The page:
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Wählby, Carolina, professorORCID iD iconorcid.org/0000-0002-4139-7003
Alternative names
Publications (10 of 101) Show all publications
Strom, P., Kartasalo, K., Olsson, H., Solorzano, L., Delahunt, B., Berney, D. M., . . . Eklund, M. (2020). Artificial intelligence for diagnosis and grading of prostate cancer in biopsies: a population-based, diagnostic study. The Lancet Oncology, 21(2), 222-232
Open this publication in new window or tab >>Artificial intelligence for diagnosis and grading of prostate cancer in biopsies: a population-based, diagnostic study
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2020 (English)In: The Lancet Oncology, ISSN 1470-2045, E-ISSN 1474-5488, Vol. 21, no 2, p. 222-232Article in journal (Refereed) Published
Abstract [en]

Background

An increasing volume of prostate biopsies and a worldwide shortage of urological pathologists puts a strain on pathology departments. Additionally, the high intra-observer and inter-observer variability in grading can result in overtreatment and undertreatment of prostate cancer. To alleviate these problems, we aimed to develop an artificial intelligence (AI) system with clinically acceptable accuracy for prostate cancer detection, localisation, and Gleason grading.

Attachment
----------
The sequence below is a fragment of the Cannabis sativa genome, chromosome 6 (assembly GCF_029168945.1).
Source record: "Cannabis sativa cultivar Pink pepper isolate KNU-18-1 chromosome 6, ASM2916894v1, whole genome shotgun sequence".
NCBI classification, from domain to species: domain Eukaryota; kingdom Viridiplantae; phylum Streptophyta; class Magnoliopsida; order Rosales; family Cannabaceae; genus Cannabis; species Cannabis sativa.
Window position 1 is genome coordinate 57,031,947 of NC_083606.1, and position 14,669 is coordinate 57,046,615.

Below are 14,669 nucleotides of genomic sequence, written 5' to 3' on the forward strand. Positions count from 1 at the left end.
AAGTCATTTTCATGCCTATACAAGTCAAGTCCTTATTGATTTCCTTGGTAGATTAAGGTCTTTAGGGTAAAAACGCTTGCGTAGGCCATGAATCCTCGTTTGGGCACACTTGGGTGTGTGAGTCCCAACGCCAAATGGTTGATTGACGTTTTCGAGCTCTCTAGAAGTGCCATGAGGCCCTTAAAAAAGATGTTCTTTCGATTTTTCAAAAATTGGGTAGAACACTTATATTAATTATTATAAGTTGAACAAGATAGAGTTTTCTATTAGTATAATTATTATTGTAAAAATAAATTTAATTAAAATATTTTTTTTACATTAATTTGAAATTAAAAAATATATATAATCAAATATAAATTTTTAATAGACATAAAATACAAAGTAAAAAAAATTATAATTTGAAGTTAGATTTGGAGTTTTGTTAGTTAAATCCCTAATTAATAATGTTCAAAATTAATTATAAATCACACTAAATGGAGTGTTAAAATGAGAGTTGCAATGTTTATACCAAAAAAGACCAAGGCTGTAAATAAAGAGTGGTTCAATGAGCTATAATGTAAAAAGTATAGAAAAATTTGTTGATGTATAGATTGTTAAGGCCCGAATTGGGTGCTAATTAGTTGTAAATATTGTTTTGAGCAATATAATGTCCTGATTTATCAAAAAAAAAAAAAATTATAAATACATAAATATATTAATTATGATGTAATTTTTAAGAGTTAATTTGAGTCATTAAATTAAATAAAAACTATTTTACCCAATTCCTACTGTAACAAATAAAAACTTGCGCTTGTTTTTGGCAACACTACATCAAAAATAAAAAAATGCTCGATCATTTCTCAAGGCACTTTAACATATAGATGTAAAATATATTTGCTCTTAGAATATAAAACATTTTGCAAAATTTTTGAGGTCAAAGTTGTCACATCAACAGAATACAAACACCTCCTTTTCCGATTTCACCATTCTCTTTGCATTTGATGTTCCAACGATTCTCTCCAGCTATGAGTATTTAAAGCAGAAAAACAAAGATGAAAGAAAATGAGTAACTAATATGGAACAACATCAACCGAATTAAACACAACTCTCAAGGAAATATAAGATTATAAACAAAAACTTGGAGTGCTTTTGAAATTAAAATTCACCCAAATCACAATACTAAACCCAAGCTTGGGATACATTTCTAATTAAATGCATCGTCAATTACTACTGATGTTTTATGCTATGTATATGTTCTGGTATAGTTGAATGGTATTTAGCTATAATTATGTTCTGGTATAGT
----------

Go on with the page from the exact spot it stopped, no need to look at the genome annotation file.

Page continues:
Methods

We digitised 6682 slides from needle core biopsies from 976 randomly selected participants aged 50–69 in the Swedish prospective and population-based STHLM3 diagnostic study done between May 28, 2012, and Dec 30, 2014 (ISRCTN84445406), and another 271 from 93 men from outside the study. The resulting images were used to train deep neural networks for assessment of prostate biopsies. The networks were evaluated by predicting the presence, extent, and Gleason grade of malignant tissue for an independent test dataset comprising 1631 biopsies from 246 men from STHLM3 and an external validation dataset of 330 biopsies from 73 men. We also evaluated grading performance on 87 biopsies individually graded by 23 experienced urological pathologists from the International Society of Urological Pathology. We assessed discriminatory performance by receiver operating characteristics and tumour extent predictions by correlating predicted cancer length against measurements by the reporting pathologist. We quantified the concordance between grades assigned by the AI system and the expert urological pathologists using Cohen's kappa.